Anthony Rapp Out of If/Then For Surgery Recovery

first_img Holbrook’s Broadway credits include West Side Story, Xanadu, All Shook Up, Fosse, The Boy From Oz, Taboo, Follies, The Addams Family and Footloose. His screen credits include Hairspray, Smash and Nurse Jackie. Directed by Michael Greif, the new musical also stars Idina Menzel, LaChanze, James Snyder, Jerry Dixon, Jenn Colella, Jason Tam and Tamika Lawrence. The ensemble includes Joe Cassidy, Miguel Cervantes, Stephanie Klemons, Tyler McGee, Ryann Redmond, Joe Aaron Reid and Ann Sanders. Show Closed This production ended its run on March 22, 2015 View Comments Related Shows A spokesperson for If/Then has confirmed that Anthony Rapp has had to temporarily depart the Broadway production to recuperate from surgery. Curtis Holbrook will be performing the role of Lucas at the Richard Rodgers Theatre in his place. No word yet on when Rapp will be able to return. Rapp tweeted [sic]: “Sad 2 miss several weeks @IfThenMusical while I recover from knee surgery. Great @CurtisHolbrook will play Lucas. Can’t wait 2 return soon.” Featuring music, lyrics and book by Next to Normal team Tom Kitt and Brian Yorkey, If/Then tells the story of Elizabeth (Menzel), a woman on the verge of turning 40 who returns to New York City to make a fresh start. If/Then Star Files Anthony Rapplast_img read more

Odds & Ends: Model Cara Delevingne Eyes Beach Boys Musical & More

first_img Wouldn’t It Be Nice? Model Cara Delevingne Eyes Beach Boys Musical British model and actress Cara Delevingne is eyeing the female lead in the upcoming Beach Boys movie musical All Summer Long. Before you think this project may not have “Good Vibrations” about it, you should know that it comes courtesy of Craig Zadan and Neil Meron, the team behind movie musicals such as Hairspray and Chicago, as well as TV’s Smash, The Sound of Music Live! and the upcoming Peter Pan Live! So basically the duo has produced the entire contents of our DVRs. According to The Wrap, Michael Sucsy will direct a script penned by Susannah Grant. This is definitely a film we’ll get around to seeing! Here’s a quick roundup of stories you may have missed today. Nathan Lane Star Files See Nathan Lane Talk to Andrea Martin About Her Lady Parts Two Tony-winning luminaries talking the business of show? Irresistible. Andrea Martin will sit down with her good friend Nathan Lane to chat about her new memoir, Andrea Martin’s Lady Parts, on September 14 at 92Y in the Big Apple. Catch the pair there and of course back on Broadway—Martin is returning to Pippin and Lane is headlining It’s Only a Play with Matthew Broderick. View Comments Fox’s New Sitcom is a Glee and Modern Family Mash-Up This sounds like a Glee and Modern Family mash-up. Fox, the network that will soon bid farewell to Glee, is producing a new musical family sitcom pilot, The Sound of the Sumners. Deadline reports that the show will explore a modern family and feature original music and songs. Miss Saigon to Celebrate Turning 25 With Gala & Live Album The heat is on in Saigon, or it will be in London on September 22! To celebrate 25 years since the original premiere of Boublil & Schönberg’s Miss Saigon, there will be a special gala performance of the West End revival, with members of the original company joining the cast of the new production onstage at the Prince Edward Theatre in a special finale. Unable to beg, borrow or steal a ticket? Never fear, the evening will be recorded for BBC Radio 2 and broadcast on September 28. Andrea Martinlast_img read more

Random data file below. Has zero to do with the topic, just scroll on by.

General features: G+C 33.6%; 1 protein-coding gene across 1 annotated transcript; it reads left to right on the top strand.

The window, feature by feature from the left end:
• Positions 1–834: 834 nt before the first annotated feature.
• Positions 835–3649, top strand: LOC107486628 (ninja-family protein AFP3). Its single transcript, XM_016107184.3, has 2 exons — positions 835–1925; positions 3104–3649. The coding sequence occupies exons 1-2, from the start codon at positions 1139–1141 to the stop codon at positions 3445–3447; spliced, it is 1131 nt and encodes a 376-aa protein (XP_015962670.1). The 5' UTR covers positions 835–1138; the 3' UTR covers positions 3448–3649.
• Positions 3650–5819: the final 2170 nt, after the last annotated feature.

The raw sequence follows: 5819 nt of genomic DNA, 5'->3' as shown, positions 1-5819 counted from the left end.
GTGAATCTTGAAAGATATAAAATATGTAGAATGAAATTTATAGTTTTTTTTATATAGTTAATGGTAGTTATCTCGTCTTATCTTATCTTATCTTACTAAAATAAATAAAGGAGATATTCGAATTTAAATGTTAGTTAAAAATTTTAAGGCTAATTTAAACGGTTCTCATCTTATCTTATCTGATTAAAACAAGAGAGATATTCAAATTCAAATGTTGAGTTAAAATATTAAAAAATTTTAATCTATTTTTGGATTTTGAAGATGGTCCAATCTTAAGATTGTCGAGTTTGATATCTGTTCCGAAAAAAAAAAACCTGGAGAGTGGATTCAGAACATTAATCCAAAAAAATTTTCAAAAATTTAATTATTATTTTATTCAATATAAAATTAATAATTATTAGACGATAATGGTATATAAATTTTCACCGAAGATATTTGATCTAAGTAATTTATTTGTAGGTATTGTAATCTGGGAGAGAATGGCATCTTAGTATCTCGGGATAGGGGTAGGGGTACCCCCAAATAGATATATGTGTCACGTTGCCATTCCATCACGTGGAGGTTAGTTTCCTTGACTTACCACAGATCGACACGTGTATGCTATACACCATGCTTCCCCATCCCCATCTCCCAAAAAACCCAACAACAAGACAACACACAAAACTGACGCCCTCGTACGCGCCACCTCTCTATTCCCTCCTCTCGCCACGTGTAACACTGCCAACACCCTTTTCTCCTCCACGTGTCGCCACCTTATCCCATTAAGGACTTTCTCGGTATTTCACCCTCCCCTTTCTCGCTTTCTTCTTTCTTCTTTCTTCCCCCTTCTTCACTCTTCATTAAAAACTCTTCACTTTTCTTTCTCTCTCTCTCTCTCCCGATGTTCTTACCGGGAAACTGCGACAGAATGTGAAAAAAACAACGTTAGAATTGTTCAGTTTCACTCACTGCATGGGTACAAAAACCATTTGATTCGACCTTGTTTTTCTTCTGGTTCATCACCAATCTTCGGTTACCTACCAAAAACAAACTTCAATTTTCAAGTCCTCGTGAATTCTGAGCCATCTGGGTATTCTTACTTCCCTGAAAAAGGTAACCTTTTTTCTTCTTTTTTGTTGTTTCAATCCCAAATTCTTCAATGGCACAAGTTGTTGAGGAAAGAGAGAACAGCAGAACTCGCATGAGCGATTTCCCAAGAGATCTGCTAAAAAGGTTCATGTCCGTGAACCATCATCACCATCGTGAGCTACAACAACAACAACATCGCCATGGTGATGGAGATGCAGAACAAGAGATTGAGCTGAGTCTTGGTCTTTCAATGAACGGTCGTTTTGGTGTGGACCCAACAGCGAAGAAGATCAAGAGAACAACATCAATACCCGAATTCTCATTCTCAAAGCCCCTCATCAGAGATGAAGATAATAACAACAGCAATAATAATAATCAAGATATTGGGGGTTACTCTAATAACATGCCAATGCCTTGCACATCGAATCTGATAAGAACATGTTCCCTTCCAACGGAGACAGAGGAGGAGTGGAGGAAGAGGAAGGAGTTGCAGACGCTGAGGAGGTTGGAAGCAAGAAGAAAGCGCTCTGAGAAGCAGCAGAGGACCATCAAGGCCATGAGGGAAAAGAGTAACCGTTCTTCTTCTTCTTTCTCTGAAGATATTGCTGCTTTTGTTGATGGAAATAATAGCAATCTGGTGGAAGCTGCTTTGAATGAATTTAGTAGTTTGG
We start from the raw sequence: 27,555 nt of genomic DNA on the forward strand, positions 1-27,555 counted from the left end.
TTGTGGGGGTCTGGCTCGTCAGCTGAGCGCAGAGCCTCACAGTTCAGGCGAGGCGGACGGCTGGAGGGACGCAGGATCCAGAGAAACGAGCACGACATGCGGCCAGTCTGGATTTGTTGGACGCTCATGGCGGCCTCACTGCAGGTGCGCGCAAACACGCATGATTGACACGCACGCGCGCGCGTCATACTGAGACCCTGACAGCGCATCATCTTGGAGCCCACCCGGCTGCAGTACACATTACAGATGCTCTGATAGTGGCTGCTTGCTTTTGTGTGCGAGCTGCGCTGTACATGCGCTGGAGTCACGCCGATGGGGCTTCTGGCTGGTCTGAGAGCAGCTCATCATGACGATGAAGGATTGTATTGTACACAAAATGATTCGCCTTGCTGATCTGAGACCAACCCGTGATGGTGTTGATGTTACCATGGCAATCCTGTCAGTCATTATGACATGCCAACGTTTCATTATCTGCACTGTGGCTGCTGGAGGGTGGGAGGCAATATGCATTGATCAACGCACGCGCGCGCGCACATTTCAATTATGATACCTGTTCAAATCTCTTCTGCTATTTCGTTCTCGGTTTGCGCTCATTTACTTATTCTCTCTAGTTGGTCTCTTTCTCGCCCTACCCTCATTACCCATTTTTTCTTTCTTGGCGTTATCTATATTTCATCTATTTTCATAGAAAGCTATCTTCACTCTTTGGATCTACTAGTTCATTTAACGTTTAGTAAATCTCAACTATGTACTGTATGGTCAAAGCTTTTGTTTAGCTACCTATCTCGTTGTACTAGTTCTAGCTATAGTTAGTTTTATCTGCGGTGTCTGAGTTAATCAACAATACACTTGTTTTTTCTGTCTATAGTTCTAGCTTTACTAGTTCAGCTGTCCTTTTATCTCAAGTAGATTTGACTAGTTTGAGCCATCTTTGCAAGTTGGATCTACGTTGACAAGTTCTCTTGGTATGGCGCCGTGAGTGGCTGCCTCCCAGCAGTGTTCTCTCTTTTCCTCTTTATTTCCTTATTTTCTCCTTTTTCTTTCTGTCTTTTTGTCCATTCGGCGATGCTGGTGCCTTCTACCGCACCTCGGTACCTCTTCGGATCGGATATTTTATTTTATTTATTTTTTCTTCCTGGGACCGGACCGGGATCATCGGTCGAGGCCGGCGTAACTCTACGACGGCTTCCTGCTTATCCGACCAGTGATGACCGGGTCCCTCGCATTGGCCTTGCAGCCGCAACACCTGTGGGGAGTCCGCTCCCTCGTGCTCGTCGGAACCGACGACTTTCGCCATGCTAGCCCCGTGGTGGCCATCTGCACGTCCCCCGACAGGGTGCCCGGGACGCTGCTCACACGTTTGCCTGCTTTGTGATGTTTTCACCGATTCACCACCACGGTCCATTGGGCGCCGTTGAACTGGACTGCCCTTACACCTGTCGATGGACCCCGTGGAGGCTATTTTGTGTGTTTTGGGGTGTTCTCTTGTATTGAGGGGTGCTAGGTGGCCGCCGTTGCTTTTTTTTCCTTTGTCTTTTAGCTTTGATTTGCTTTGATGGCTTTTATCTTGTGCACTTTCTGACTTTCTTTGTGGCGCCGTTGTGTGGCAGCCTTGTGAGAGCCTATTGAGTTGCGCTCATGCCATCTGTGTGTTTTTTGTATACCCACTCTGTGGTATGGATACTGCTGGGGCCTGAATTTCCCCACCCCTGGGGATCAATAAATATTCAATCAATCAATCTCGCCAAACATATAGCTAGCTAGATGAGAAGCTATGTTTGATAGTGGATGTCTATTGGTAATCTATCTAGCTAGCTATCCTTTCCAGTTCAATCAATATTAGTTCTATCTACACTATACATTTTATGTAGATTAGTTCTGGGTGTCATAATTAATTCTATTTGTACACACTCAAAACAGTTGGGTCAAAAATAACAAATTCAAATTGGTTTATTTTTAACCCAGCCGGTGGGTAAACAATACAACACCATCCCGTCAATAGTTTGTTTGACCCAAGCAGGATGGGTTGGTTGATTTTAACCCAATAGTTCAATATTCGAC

Carol Burnett Begins Performances in Love Letters on Broadway

first_img Burnett received Tony nods for Once Upon a Mattress and Moon Over Buffalo. She is perhaps best known for her work on the Emmy-winning The Carol Burnett Show. Emmy winner Carol Burnett begins performances opposite Brian Dennehy in A.R. Gurney’s Love Letters on October 11, stepping in for Mia Farrow. Directed by Gregory Mosher, the production is playing on Broadway at the Brooks Atkinson Theatre. The pair will be followed by casts of stars in strictly limited engagements that include Alan Alda, Candice Bergen, Carol Burnett, Anjelica Huston, Stacy Keach, Diana Rigg and Martin Sheen. Show Closed This production ended its run on Dec. 14, 2014 Related Shows Burnett and Dennehy will remain with the production through November 7. Alda and Bergen will take over November 8 through December 5. Keach and Rigg will play December 6 through January 9, 2015. Huston and Sheen will then play January 10, 2015 through February 15.center_img Love Letters is a funny and emotional portrait about the powerful connection of love. Two friends, rebellious Melissa Gardner and straight-arrow Andrew Makepeace Ladd III have exchanged notes, cards and letters with each other for over 50 years. From second grade, through summer vacations, to college, and well into adulthood, they have spent a lifetime discussing their hopes and ambitions, dreams and disappointments, and victories and defeats. But long after the letters are done, the real question remains: Have they made the right choices or is the love of their life only a letter away? Love Letters View Commentslast_img read more